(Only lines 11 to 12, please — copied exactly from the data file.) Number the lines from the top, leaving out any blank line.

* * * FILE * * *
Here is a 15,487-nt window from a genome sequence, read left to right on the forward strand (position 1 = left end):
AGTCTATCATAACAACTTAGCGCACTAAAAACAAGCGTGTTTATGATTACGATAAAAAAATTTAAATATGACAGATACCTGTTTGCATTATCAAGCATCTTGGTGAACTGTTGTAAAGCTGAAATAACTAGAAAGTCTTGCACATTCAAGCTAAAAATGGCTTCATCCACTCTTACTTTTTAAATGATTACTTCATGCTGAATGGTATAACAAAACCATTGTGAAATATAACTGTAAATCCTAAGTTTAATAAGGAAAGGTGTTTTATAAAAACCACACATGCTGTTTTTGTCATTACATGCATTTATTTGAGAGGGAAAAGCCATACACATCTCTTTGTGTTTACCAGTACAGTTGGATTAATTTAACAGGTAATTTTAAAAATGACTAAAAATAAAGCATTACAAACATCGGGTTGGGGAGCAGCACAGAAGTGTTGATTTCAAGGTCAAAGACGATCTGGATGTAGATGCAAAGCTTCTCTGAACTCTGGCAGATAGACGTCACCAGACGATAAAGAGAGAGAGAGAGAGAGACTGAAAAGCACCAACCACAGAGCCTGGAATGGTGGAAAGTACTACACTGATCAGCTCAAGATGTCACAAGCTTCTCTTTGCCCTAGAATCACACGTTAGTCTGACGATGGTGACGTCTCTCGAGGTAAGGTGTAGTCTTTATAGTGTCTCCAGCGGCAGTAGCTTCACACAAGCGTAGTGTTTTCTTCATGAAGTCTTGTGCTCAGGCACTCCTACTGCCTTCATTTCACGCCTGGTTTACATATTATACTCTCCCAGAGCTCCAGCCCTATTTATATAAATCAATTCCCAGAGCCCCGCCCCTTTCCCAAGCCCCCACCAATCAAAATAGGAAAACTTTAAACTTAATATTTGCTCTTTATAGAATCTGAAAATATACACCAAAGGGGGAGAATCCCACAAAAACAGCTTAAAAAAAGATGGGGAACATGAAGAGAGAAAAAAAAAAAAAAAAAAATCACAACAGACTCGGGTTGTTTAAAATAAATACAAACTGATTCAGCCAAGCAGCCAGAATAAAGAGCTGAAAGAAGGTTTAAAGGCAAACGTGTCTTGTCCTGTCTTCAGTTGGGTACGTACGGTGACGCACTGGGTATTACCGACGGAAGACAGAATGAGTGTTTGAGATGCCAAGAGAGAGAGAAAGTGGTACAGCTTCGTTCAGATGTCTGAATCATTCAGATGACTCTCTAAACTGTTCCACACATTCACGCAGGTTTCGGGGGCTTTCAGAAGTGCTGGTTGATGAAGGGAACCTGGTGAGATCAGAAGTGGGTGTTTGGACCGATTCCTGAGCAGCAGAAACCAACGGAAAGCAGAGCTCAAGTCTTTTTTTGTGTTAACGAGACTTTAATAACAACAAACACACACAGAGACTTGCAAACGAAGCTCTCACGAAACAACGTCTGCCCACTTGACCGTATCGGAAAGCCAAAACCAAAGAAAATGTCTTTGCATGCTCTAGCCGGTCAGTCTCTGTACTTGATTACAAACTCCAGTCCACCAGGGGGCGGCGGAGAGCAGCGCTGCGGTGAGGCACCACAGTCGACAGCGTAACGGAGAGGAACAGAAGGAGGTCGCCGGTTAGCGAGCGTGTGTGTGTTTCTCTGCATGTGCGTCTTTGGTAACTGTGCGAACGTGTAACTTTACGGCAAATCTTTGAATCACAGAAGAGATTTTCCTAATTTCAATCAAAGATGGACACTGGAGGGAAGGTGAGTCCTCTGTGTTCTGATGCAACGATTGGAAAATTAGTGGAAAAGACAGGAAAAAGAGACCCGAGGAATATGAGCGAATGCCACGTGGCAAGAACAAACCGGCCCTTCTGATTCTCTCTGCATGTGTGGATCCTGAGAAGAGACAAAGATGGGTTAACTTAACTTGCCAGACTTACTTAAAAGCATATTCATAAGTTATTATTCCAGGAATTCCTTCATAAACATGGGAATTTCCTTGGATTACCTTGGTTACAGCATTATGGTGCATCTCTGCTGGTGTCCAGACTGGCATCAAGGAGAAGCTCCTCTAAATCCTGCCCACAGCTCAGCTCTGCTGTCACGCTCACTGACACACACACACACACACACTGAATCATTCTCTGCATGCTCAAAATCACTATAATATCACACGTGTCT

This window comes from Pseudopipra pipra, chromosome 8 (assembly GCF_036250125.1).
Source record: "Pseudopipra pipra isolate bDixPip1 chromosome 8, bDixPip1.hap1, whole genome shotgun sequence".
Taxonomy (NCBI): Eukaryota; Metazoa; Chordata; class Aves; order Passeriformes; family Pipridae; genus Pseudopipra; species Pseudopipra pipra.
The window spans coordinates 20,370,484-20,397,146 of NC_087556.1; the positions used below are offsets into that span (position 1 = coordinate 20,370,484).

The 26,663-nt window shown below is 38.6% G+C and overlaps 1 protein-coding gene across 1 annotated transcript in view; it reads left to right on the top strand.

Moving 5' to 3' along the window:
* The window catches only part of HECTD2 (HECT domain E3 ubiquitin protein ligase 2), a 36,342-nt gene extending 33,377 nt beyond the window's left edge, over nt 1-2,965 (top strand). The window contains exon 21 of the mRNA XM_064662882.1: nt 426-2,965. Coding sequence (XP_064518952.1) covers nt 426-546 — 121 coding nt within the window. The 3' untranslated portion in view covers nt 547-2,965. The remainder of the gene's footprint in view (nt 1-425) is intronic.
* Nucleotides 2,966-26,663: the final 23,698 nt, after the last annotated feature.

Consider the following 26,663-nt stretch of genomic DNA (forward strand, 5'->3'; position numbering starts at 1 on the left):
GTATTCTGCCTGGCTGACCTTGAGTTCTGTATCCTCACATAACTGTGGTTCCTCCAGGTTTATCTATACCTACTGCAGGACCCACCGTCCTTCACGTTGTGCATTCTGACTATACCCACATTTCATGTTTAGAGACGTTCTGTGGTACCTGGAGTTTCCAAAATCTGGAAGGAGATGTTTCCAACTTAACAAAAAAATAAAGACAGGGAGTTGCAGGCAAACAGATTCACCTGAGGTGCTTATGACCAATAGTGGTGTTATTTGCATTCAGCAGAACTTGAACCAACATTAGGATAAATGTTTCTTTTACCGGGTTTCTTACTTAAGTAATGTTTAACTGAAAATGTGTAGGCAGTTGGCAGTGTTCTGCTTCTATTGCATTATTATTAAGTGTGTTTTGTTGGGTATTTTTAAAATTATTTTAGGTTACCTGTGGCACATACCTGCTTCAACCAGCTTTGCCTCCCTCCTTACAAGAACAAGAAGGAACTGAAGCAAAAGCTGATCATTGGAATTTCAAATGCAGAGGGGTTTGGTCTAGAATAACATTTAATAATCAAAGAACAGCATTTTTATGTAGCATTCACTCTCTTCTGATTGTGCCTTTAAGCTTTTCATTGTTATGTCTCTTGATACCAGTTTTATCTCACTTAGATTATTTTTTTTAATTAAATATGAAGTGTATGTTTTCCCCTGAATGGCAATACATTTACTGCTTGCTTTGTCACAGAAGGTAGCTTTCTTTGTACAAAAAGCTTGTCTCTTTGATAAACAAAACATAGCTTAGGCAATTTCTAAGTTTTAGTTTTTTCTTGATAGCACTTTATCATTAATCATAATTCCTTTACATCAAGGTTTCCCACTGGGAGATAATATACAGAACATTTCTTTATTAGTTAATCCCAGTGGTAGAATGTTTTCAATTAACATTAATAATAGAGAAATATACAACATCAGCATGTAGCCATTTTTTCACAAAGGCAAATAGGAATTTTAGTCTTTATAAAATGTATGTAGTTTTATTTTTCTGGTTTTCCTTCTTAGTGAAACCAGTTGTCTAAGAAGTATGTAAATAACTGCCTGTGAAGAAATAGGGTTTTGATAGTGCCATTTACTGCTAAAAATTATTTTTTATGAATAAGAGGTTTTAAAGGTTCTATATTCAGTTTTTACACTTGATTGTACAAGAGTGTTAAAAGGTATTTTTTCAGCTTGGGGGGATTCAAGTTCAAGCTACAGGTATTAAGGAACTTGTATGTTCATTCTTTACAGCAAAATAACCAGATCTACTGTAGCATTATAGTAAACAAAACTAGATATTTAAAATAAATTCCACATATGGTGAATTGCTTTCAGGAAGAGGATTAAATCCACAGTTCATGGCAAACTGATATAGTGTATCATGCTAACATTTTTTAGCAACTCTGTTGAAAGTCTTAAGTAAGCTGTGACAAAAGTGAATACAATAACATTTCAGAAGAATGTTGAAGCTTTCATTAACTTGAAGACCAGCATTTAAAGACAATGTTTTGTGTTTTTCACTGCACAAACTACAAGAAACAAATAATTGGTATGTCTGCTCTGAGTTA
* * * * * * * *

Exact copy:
Consider the following 26,663-nt stretch of genomic DNA (forward strand, 5'->3'; position numbering starts at 1 on the left):
GTATTCTGCCTGGCTGACCTTGAGTTCTGTATCCTCACATAACTGTGGTTCCTCCAGGTTTATCTATACCTACTGCAGGACCCACCGTCCTTCACGTTGTGCATTCTGACTATACCCACATTTCATGTTTAGAGACGTTCTGTGGTACCTGGAGTTTCCAAAATCTGGAAGGAGATGTTTCCAACTTAACAAAAAAATAAAGACAGGGAGTTGCAGGCAAACAGATTCACCTGAGGTGCTTATGACCAATAGTGGTGTTATTTGCATTCAGCAGAACTTGAACCAACATTAGGATAAATGTTTCTTTTACCGGGTTTCTTACTTAAGTAATGTTTAACTGAAAATGTGTAGGCAGTTGGCAGTGTTCTGCTTCTATTGCATTATTATTAAGTGTGTTTTGTTGGGTATTTTTAAAATTATTTTAGGTTACCTGTGGCACATACCTGCTTCAACCAGCTTTGCCTCCCTCCTTACAAGAACAAGAAGGAACTGAAGCAAAAGCTGATCATTGGAATTTCAAATGCAGAGGGGTTTGGTCTAGAATAACATTTAATAATCAAAGAACAGCATTTTTATGTAGCATTCACTCTCTTCTGATTGTGCCTTTAAGCTTTTCATTGTTATGTCTCTTGATACCAGTTTTATCTCACTTAGATTATTTTTTTTAATTAAATATGAAGTGTATGTTTTCCCCTGAATGGCAATACATTTACTGCTTGCTTTGTCACAGAAGGTAGCTTTCTTTGTACAAAAAGCTTGTCTCTTTGATAAACAAAACATAGCTTAGGCAATTTCTAAGTTTTAGTTTTTTCTTGATAGCACTTTATCATTAATCATAATTCCTTTACATCAAGGTTTCCCACTGGGAGATAATATACAGAACATTTCTTTATTAGTTAATCCCAGTGGTAGAATGTTTTCAATTAACATTAATAATAGAGAAATATACAACATCAGCATGTAGCCATTTTTTCACAAAGGCAAATAGGAATTTTAGTCTTTATAAAATGTATGTAGTTTTATTTTTCTGGTTTTCCTTCTTAGTGAAACCAGTTGTCTAAGAAGTATGTAAATAACTGCCTGTGAAGAAATAGGGTTTTGATAGTGCCATTTACTGCTAAAAATTATTTTTTATGAATAAGAGGTTTTAAAGGTTCTATATTCAGTTTTTACACTTGATTGTACAAGAGTGTTAAAAGGTATTTTTTCAGCTTGGGGGGATTCAAGTTCAAGCTACAGGTATTAAGGAACTTGTATGTTCATTCTTTACAGCAAAATAACCAGATCTACTGTAGCATTATAGTAAACAAAACTAGATATTTAAAATAAATTCCACATATGGTGAATTGCTTTCAGGAAGAGGATTAAATCCACAGTTCATGGCAAACTGATATAGTGTATCATGCTAACATTTTTTAGCAACTCTGTTGAAAGTCTTAAGTAAGCTGTGACAAAAGTGAATACAATAACATTTCAGAAGAATGTTGAAGCTTTCATTAACTTGAAGACCAGCATTTAAAGACAATGTTTTGTGTTTTTCACTGCACAAACTACAAGAAACAAATAATTGGTATGTCTGCTCTGAGTTA